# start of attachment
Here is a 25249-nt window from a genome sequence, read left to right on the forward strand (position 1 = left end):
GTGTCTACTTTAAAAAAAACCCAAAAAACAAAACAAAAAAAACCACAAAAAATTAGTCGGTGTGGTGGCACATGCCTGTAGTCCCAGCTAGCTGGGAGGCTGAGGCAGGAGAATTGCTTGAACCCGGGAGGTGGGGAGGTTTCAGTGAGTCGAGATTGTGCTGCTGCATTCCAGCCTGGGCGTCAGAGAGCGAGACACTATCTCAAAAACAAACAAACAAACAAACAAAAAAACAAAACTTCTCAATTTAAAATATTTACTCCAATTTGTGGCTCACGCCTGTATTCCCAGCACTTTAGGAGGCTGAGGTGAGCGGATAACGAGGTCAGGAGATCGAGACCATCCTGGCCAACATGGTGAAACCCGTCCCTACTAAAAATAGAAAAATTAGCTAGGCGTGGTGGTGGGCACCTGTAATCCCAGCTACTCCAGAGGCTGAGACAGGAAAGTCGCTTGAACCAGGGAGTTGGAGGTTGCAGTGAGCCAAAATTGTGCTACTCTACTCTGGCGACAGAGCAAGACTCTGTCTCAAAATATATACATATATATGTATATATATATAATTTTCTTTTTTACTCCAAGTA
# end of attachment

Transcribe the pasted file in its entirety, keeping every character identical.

Here is a 25249-nt window from a genome sequence, read left to right on the forward strand (position 1 = left end):
GTGTCTACTTTAAAAAAAACCCAAAAAACAAAACAAAAAAAACCACAAAAAATTAGTCGGTGTGGTGGCACATGCCTGTAGTCCCAGCTAGCTGGGAGGCTGAGGCAGGAGAATTGCTTGAACCCGGGAGGTGGGGAGGTTTCAGTGAGTCGAGATTGTGCTGCTGCATTCCAGCCTGGGCGTCAGAGAGCGAGACACTATCTCAAAAACAAACAAACAAACAAACAAAAAAACAAAACTTCTCAATTTAAAATATTTACTCCAATTTGTGGCTCACGCCTGTATTCCCAGCACTTTAGGAGGCTGAGGTGAGCGGATAACGAGGTCAGGAGATCGAGACCATCCTGGCCAACATGGTGAAACCCGTCCCTACTAAAAATAGAAAAATTAGCTAGGCGTGGTGGTGGGCACCTGTAATCCCAGCTACTCCAGAGGCTGAGACAGGAAAGTCGCTTGAACCAGGGAGTTGGAGGTTGCAGTGAGCCAAAATTGTGCTACTCTACTCTGGCGACAGAGCAAGACTCTGTCTCAAAATATATACATATATATGTATATATATATAATTTTCTTTTTTACTCCAAGTA